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Meat mutagens, including heterocyclic amines (HCAs), polycyclic aromatic hydrocarbons (PAHs) and N-nitroso compounds (NOCs), may be involved in colorectal carcinogenesis depending on their activation or detoxification by phase I and II xenobiotic metabolizing enzymes (XME). Using unconditional logistic regression to estimate odds ratios (OR) and 95% confidence intervals (CI), we examined the intake of five meat mutagens and >300 single nucleotide polymorphisms (SNPs) in 18 XME genes in relation to advanced colorectal adenoma (1205 cases and 1387 controls) and colorectal cancer (370 cases and 401 controls) within the Prostate, Lung, Colorectal, and Ovarian Cancer Screening Trial. Dietary intake of meat mutagens was assessed using a food frequency questionnaire with a detailed meat-cooking module. An interaction was observed between 2-amino-3,8-dimethylimidazo[4,5-f]quinoxaline (MeIQx) intake and the NAT1 polymorphism rs6586714 in the adenoma study (P interaction = 0.001). Among individuals carrying a GG genotype, high MeIQx intake was associated with a 43% increased risk of adenoma (95% CI 1.11–1.85, P trend = 0.07), whereas the reverse was observed among carriers of the A variant (OR = 0.50, 95% CI 0.30–0.84, P trend = 0.01). In addition, we observed some suggestive (P < 0.05) modifying effects for SNPs in other XME genes (UGT1A, CYP2E1, EPHX1, AHR and GSTM3), but these were not significant after adjustment for multiple testing. This large and comprehensive study of XME genes, meat mutagens and the risk of colorectal tumours found that a NAT1 polymorphism modified the association between MeIQx intake and colorectal adenoma risk.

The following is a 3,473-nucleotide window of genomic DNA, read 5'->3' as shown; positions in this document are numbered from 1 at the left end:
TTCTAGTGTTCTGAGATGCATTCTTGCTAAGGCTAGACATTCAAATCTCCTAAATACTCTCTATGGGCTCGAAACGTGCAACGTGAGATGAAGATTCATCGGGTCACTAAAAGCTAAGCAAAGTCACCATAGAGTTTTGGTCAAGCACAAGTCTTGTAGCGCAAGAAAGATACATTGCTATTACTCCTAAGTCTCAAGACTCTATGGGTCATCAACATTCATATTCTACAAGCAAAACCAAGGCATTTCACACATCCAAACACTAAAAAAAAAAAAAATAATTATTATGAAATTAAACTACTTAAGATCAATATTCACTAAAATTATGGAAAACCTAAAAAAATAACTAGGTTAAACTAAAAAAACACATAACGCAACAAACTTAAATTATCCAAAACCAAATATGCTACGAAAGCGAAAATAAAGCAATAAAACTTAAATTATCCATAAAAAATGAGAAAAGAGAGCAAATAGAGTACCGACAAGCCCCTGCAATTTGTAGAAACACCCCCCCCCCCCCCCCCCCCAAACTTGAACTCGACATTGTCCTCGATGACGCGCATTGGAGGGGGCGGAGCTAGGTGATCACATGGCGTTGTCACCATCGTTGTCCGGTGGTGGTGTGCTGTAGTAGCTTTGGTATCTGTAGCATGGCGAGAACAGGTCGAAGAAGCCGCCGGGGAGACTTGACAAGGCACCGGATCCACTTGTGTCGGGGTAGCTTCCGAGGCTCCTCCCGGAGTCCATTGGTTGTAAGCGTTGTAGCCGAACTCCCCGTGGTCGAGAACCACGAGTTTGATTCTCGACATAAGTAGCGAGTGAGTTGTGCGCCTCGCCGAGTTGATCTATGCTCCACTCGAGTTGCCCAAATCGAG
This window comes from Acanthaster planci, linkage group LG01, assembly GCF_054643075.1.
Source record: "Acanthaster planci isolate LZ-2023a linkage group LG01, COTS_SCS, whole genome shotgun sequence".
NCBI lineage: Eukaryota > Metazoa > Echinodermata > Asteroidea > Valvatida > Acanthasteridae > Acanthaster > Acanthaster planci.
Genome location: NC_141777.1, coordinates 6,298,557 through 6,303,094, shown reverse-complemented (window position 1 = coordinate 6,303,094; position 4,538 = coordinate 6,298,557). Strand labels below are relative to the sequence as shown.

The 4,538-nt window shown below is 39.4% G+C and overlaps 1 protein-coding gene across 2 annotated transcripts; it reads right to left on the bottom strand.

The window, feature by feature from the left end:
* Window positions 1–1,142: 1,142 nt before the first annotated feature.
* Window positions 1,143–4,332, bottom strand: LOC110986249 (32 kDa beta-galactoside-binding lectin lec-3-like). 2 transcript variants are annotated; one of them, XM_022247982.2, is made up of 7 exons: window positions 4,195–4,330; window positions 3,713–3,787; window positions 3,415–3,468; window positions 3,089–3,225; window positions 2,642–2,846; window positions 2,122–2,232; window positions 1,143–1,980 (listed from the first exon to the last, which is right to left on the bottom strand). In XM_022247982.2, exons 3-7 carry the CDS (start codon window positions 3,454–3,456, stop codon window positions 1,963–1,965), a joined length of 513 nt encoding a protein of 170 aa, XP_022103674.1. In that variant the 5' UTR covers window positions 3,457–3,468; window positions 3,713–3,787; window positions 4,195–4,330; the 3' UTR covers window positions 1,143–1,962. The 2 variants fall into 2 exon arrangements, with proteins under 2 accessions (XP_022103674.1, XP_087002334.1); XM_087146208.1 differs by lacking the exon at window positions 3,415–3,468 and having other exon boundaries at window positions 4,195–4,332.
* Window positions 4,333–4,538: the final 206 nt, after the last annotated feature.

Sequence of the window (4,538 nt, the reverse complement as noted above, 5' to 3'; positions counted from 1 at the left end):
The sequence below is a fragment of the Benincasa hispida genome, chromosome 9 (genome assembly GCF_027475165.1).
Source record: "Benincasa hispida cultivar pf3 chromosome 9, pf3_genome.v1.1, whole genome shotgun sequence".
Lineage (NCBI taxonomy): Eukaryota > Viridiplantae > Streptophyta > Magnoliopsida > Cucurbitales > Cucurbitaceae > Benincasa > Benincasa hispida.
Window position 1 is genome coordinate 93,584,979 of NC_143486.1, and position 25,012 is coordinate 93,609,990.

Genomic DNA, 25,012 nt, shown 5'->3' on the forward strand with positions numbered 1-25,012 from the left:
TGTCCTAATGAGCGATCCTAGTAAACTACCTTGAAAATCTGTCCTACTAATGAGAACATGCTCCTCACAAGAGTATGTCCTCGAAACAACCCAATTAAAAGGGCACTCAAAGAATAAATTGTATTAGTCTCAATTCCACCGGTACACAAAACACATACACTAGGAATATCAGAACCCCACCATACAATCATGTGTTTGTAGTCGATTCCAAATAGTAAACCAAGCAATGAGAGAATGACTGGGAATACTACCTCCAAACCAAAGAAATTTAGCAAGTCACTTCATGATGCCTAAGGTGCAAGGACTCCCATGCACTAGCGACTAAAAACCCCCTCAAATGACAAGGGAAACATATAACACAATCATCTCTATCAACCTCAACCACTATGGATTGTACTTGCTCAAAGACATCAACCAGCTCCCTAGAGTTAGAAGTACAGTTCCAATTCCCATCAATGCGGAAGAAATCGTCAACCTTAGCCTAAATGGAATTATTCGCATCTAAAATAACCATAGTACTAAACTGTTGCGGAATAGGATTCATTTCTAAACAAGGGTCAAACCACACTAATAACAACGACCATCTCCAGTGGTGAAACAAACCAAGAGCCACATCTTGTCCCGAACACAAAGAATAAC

Experimental evidence suggests that the carcinogenic potential of several meat-specific mutagens may be one of the underlying causal factors for the well-established epidemiological association between red and processed meat consumption and colorectal cancer risk (1). Heterocyclic amines (HCAs) are formed when meat is cooked well-done at high temperature (2,3). Grilled meat may also contain polycyclic aromatic hydrocarbons (PAHs) from smoke that coats the meat. PAHs are also present in cigarette smoke, in the environment and in other food; although concentrations in foods not prepared by grilling or smoking are minor by comparison (2,3). N-nitroso compounds (NOCs) are formed from nitrate and nitrite that are added as preservatives to processed meat (4). Despite the strong carcinogenic potential of HCAs, PAHs and NOCs observed in animal studies (5–9), evidence in humans remains inconsistent (1).